There's a tragic story behind every one of our 3,628 soldiers lost in Iraq. This is the most recent example from my city. A young Trinidad-born son of a naturalized Army officer enlists at age 17. He is dead at age 18:
The Imperative of War: A Life Recruited at 17, Taken at 18
By JIM DWYER
July 18, 2007
A little more than a year ago, Le Ron A. Wilson, not yet 18, walked into the military recruiting center on Jamaica Avenue in Queens and signed up to serve in the Army. He had the kind of brains and drive that make a good soldier, the persistence that wears down parents. His mother, Simona Francis, gave her permission.
Yesterday, not far from the recruiting center, the short, happy life of Le Ron Wilson was recalled at a funeral Mass in Christ the King Church. Twice named soldier of the month in his platoon, a specialist in the repair of weapons, a correspondent with scores of friends on his MySpace page, Private First Class Wilson and another soldier were killed on July 6 by a roadside bomb.
Many of those in the church yesterday wore buttons with his image. The pictures that show him fresh-faced do not lie. He was born on Nov. 16, 1988. He was not yet 13 during the attacks of Sept. 11 and never voted for a president. He barely had to shave.
He is among the youngest soldiers killed in Iraq. Of more than 3,600 soldiers who have died in the war, about 30 have been 18. Tens of thousands of Iraqis young and old have also lost their lives.
In the pews, his classmates from Thomas Edison High School dabbed their eyes.
“Me and Danielle, one of our friends, tried to talk him out of it,” said Lilibel Araullo, 19, recalling when he enlisted. “A few others signed up. Justin. Derrick. I went to see him down in Savannah, before he left.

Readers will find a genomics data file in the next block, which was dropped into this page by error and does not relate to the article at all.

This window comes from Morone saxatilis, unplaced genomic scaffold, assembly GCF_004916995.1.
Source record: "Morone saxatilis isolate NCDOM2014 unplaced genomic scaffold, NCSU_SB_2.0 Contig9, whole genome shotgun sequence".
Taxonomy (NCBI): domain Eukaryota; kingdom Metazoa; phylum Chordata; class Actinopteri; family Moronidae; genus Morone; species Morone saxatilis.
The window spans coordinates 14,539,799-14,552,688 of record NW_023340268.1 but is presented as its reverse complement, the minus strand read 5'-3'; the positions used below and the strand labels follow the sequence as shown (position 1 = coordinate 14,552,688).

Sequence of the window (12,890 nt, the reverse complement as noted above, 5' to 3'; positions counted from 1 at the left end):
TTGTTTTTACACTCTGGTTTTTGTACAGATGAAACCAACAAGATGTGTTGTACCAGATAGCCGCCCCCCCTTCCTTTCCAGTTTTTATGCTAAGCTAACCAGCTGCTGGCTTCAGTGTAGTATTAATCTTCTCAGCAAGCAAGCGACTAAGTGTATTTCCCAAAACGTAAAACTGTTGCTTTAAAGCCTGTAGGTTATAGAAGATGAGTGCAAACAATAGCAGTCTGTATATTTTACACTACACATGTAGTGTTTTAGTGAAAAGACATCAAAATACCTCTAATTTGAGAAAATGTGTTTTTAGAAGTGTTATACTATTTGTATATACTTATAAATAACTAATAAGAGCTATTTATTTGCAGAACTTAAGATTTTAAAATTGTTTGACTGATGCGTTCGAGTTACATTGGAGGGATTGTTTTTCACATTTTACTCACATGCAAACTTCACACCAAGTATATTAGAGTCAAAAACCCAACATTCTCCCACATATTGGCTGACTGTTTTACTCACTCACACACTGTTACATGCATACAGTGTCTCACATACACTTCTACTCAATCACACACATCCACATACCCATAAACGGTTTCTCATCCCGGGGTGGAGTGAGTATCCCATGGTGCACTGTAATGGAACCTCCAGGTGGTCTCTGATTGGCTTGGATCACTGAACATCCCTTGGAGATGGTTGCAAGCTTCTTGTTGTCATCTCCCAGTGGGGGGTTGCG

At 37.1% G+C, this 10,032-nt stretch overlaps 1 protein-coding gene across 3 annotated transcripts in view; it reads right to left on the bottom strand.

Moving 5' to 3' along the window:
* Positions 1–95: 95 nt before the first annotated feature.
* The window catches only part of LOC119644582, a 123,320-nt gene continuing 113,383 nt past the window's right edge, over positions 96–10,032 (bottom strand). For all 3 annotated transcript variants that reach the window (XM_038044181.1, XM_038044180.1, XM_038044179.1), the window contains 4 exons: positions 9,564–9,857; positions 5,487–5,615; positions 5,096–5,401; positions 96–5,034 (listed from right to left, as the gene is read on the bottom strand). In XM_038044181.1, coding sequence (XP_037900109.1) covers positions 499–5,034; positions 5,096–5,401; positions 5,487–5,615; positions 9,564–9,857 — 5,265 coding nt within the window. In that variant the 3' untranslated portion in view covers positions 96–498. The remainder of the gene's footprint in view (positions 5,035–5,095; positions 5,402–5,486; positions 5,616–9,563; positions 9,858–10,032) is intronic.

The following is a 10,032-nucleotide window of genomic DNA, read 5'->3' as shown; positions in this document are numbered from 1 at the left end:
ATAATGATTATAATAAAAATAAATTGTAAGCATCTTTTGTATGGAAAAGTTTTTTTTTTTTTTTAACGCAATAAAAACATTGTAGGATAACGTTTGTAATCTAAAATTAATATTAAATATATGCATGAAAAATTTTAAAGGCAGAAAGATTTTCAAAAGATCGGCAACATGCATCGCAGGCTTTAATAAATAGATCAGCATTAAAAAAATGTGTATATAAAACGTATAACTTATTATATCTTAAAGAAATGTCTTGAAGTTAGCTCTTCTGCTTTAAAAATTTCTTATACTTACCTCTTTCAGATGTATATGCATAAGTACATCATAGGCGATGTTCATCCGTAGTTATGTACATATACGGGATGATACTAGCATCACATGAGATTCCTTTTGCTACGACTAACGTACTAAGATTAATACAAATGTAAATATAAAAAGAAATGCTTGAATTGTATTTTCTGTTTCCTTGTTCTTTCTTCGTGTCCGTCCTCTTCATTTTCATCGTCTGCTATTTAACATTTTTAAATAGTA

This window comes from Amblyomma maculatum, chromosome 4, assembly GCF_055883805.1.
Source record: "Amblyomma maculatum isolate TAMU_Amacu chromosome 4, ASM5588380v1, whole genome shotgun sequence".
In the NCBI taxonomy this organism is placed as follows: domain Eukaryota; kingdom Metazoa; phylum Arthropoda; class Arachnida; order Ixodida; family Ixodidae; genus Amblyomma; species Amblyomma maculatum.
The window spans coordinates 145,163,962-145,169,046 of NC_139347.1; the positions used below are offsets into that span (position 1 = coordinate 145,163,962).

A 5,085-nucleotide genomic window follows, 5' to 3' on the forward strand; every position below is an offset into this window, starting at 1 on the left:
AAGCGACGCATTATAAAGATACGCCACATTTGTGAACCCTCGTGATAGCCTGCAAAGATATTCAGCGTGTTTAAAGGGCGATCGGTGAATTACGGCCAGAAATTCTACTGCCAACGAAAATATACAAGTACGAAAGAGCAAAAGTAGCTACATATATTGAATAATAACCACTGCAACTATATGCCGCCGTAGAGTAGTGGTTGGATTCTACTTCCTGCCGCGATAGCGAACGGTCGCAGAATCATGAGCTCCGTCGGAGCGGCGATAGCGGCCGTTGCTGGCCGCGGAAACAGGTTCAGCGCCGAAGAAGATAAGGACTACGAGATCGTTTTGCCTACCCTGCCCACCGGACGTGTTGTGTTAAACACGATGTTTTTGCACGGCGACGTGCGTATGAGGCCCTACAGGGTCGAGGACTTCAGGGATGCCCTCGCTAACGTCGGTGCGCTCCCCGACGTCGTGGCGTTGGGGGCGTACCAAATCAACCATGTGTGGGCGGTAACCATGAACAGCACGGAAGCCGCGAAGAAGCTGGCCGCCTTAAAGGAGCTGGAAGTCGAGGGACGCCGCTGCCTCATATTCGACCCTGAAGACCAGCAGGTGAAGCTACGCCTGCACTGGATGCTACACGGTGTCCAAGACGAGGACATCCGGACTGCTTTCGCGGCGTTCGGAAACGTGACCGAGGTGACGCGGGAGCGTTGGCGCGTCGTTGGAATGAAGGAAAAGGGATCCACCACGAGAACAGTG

“Last time I heard from him was in June, a phone call, he was telling me it was hot over there,” she said. “I told him: ‘Message me on MySpace. Let me know you’re O.K.’ So I would get messages from him — ‘I’m alive, I’m okay.’ ”
These are the rites of connection for the young. Rituals for the dead are woven into the church and the military. For the church, a bishop came; for the Army, a general. The bishop, Octavio Cisneros, recalled the suffering of the mother of Jesus, and prayed that she would bring peace to Private Wilson’s mother. The general, Bill Phillips, spoke of the fellowship of soldiers, their care for one another and their mission.
He read the citations for the Purple Heart and the Bronze Star and the Combat Action Badge for service in Operation Iraqi Freedom, the name given to the invasion that started more than four years ago as a mission to eradicate weapons of mass destruction that turned out not to exist, and in retribution for the Sept. 11 attacks, which the Iraqis had nothing to do with.
The name of the operation is not heard so often these days.
The medals and a framed flag were presented to his mother. Ms. Francis handed them to relatives. Then the bishop, stood to begin the final prayers in the church.
“Into your hands, father of mercies, we commend our brother Le Ron,” Bishop Cisneros said.
When he was done, Ms. Francis strode behind her son’s coffin, composed but struggling.
The young people did not bother. They wept openly, then pooled together in cars, ready to join the procession to Long Island National Cemetery in Farmingdale, where they would lay their friend down.
“A girlfriend? Not in high school,” said Ms. Araullo. “He went to Hawaii, on recreation; there was a girl named Roxanne he met that he liked. That was before he went to Iraq.”
A few blocks away, as the funeral procession moved east, it was break time at the military recruiting center where Le Ron Wilson declared that he would become a soldier.
Two girls cantered streetward, down a flight of stairs, out into the sunshine. They paused beneath a sign for the center, where they are working through August.
“We go leafleting, we call people up about recruitment,” said one of the girls. “A lot of people say ‘no’ right away because they think they have to go straight to Iraq, but that’s not true, there’s other things they could do.”
She was 14. Her companion was 15. All told, they said, nine teenagers, paid $7.15 an hour by the city’s summer job program, are working at the Jamaica recruiting center.
Military recruiting, of course, is the work of professional soldiers, not teenagers in a summer program to learn how to hold a job.
Still, it is not surprising that they would be drawn into the search for new soldiers. Just as youth must be served, so, too, must the needs of a country at war.
Copyright 2007 The New York Times Company